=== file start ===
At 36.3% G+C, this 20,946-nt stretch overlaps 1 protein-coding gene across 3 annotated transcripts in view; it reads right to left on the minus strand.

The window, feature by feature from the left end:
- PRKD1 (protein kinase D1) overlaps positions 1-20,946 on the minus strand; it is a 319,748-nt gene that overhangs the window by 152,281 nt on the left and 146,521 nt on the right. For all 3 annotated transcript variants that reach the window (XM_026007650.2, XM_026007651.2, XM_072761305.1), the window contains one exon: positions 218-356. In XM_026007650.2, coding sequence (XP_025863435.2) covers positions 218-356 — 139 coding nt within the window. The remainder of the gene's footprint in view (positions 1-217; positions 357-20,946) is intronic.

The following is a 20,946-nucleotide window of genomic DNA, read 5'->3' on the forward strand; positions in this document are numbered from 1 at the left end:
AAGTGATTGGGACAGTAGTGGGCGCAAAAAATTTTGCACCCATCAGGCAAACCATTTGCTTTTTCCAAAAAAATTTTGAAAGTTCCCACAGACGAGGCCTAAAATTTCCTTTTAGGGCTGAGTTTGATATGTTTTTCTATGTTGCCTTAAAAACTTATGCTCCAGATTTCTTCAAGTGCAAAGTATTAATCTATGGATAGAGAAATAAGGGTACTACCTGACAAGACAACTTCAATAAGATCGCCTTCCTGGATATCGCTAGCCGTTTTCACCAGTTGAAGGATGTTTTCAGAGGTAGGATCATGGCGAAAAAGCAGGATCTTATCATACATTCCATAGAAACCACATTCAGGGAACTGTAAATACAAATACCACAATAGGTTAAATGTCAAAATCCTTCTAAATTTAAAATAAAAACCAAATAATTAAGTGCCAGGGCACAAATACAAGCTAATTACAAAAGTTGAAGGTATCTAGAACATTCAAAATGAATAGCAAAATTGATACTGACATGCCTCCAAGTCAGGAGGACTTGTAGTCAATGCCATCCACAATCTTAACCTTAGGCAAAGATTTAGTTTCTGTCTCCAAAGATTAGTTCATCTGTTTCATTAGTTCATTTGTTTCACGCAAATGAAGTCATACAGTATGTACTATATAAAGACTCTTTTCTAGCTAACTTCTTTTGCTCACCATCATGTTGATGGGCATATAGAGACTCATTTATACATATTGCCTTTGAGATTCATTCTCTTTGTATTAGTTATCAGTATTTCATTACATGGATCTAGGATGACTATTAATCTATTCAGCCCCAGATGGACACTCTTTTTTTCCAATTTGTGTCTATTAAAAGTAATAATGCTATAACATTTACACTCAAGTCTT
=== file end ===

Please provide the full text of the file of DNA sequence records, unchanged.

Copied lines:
At 36.3% G+C, this 20,946-nt stretch overlaps 1 protein-coding gene across 3 annotated transcripts in view; it reads right to left on the minus strand.

The window, feature by feature from the left end:
- PRKD1 (protein kinase D1) overlaps positions 1-20,946 on the minus strand; it is a 319,748-nt gene that overhangs the window by 152,281 nt on the left and 146,521 nt on the right. For all 3 annotated transcript variants that reach the window (XM_026007650.2, XM_026007651.2, XM_072761305.1), the window contains one exon: positions 218-356. In XM_026007650.2, coding sequence (XP_025863435.2) covers positions 218-356 — 139 coding nt within the window. The remainder of the gene's footprint in view (positions 1-217; positions 357-20,946) is intronic.

The following is a 20,946-nucleotide window of genomic DNA, read 5'->3' on the forward strand; positions in this document are numbered from 1 at the left end:
AAGTGATTGGGACAGTAGTGGGCGCAAAAAATTTTGCACCCATCAGGCAAACCATTTGCTTTTTCCAAAAAAATTTTGAAAGTTCCCACAGACGAGGCCTAAAATTTCCTTTTAGGGCTGAGTTTGATATGTTTTTCTATGTTGCCTTAAAAACTTATGCTCCAGATTTCTTCAAGTGCAAAGTATTAATCTATGGATAGAGAAATAAGGGTACTACCTGACAAGACAACTTCAATAAGATCGCCTTCCTGGATATCGCTAGCCGTTTTCACCAGTTGAAGGATGTTTTCAGAGGTAGGATCATGGCGAAAAAGCAGGATCTTATCATACATTCCATAGAAACCACATTCAGGGAACTGTAAATACAAATACCACAATAGGTTAAATGTCAAAATCCTTCTAAATTTAAAATAAAAACCAAATAATTAAGTGCCAGGGCACAAATACAAGCTAATTACAAAAGTTGAAGGTATCTAGAACATTCAAAATGAATAGCAAAATTGATACTGACATGCCTCCAAGTCAGGAGGACTTGTAGTCAATGCCATCCACAATCTTAACCTTAGGCAAAGATTTAGTTTCTGTCTCCAAAGATTAGTTCATCTGTTTCATTAGTTCATTTGTTTCACGCAAATGAAGTCATACAGTATGTACTATATAAAGACTCTTTTCTAGCTAACTTCTTTTGCTCACCATCATGTTGATGGGCATATAGAGACTCATTTATACATATTGCCTTTGAGATTCATTCTCTTTGTATTAGTTATCAGTATTTCATTACATGGATCTAGGATGACTATTAATCTATTCAGCCCCAGATGGACACTCTTTTTTTCCAATTTGTGTCTATTAAAAGTAATAATGCTATAACATTTACACTCAAGTCTT